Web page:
Why Are My Feet Purple? -- Causes
and Cures
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Last updated April 15, 2017, originally published April 11, 2017

By Susan M. Callahan, Associate Editor and Featured Columnist

Health and fitness articles are reviewed by our team of Doctors,
Registered Nurses, Certified fitness trainers and other members of
our Editorial Board

An increasing number of Americans are reporting a strange
symptom to their doctors --- purple feet.   When it comes
to our health, some of us often adopt a strategy of staying
as far away from bad news as humanly possible. What you
don't know can't hurt you, right? But in the case of skin
discoloration on your feet, ignoring the problem is about
the worst possible strategy. For, as you will see, having
purple feet
, technically called "cyanosis" can be a sign of
many medical conditions, some  serious, and even

Leg Edema Is a Common Cause of Purple Feet

Your circulatory system works much like a freight train. The
"cargo" on this freight train is blood. When your circulatory
system works perfectly, blood is pumped from your heart
through your arteries to the outer reaches of your body,
such as your hands and feet. You can think of this part of
the journey as the outgoing train.  It supplies nourishing,
oxygen-rich blood to your organs along the way. The last
stop on this train are your feet and hands, the outer limbs.  
Having done its job of delivering blood to your organs and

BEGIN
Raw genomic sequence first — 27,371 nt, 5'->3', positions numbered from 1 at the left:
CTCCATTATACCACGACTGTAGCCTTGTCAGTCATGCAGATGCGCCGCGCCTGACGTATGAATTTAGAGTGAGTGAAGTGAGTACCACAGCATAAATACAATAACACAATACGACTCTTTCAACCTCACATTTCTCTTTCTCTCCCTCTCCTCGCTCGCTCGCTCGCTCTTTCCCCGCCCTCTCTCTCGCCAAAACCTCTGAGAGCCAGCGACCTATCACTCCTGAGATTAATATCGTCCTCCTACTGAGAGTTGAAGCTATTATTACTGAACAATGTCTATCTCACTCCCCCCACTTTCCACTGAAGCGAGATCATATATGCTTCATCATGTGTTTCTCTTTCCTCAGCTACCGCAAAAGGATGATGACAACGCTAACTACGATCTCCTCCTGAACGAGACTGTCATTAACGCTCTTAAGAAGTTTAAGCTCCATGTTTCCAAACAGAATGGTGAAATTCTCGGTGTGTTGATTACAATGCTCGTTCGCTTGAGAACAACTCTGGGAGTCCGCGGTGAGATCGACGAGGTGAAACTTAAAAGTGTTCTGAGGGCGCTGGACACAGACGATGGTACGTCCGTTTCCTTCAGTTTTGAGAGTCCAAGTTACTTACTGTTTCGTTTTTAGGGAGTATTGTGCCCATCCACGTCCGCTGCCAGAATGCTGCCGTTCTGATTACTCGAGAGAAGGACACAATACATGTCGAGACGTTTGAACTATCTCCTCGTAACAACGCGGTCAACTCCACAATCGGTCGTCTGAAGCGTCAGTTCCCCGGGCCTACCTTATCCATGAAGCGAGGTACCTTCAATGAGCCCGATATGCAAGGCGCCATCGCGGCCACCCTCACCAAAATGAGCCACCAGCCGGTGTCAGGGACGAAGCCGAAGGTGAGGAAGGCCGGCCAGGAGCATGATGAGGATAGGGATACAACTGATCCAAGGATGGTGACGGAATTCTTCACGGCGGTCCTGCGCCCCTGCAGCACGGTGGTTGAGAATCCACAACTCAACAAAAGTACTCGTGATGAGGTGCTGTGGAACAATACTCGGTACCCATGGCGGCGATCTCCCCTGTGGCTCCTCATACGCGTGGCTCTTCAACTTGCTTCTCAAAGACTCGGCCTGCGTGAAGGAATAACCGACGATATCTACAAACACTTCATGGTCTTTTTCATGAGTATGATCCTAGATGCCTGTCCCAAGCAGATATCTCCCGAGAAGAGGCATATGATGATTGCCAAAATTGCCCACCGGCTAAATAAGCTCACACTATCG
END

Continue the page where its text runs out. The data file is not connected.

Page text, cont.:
the outer limbs, your circulatory system then directs the
blood back toward the heart, making the long return trip
along the tracks we know as veins.

When this train system malfunctions, the return trip is
blocked. The blockage could be caused by a number of
things --- leaky veins, valve dysfunction, scar tissue and
any number of things. As a result of this blockage, blood
stays in the outer reaches. The most common place for this
blood to pool are your legs and feet because gravity  drives
it downward toward your feet.  

When blood pools, it often discolors your skin. Your feet
will appear dark red, brown or purple.

A Tumor in Your Pelvic Area Can Lead to Purple Feet

A tumor in your pelvic area can block the flow of blood
from your legs and feet back to your heart. As a result of
the blockage, blood backs up in your legs and feet, causing
purple or red skin in some cases.

Pulmonary Hypertension and Sleep Apnea ---Overlooked
Causes of Purple Feet

A common but often overlooked cause of leg edema is
pulmonary hypertension, according to a 2006 study from
University of Iowa Carver College of Medicine. The study,
led by Dr. John Ely observed that sleep apnea is often a
related cause. Sleep apnea occurs when you stop breathing
as you sleep. People with sleep apnea can stop breathing
dozens, even hundreds of times during the night.

Treating pulmonary high blood pressure caused by sleep
apnea involves treating the apnea itself, usually with a
CPAP mask.  

Obesity can also contribute to sleep apnea. "As the person
gains weight, especially in the trunk and neck area,the risk
of sleep-disordered breathing increases due to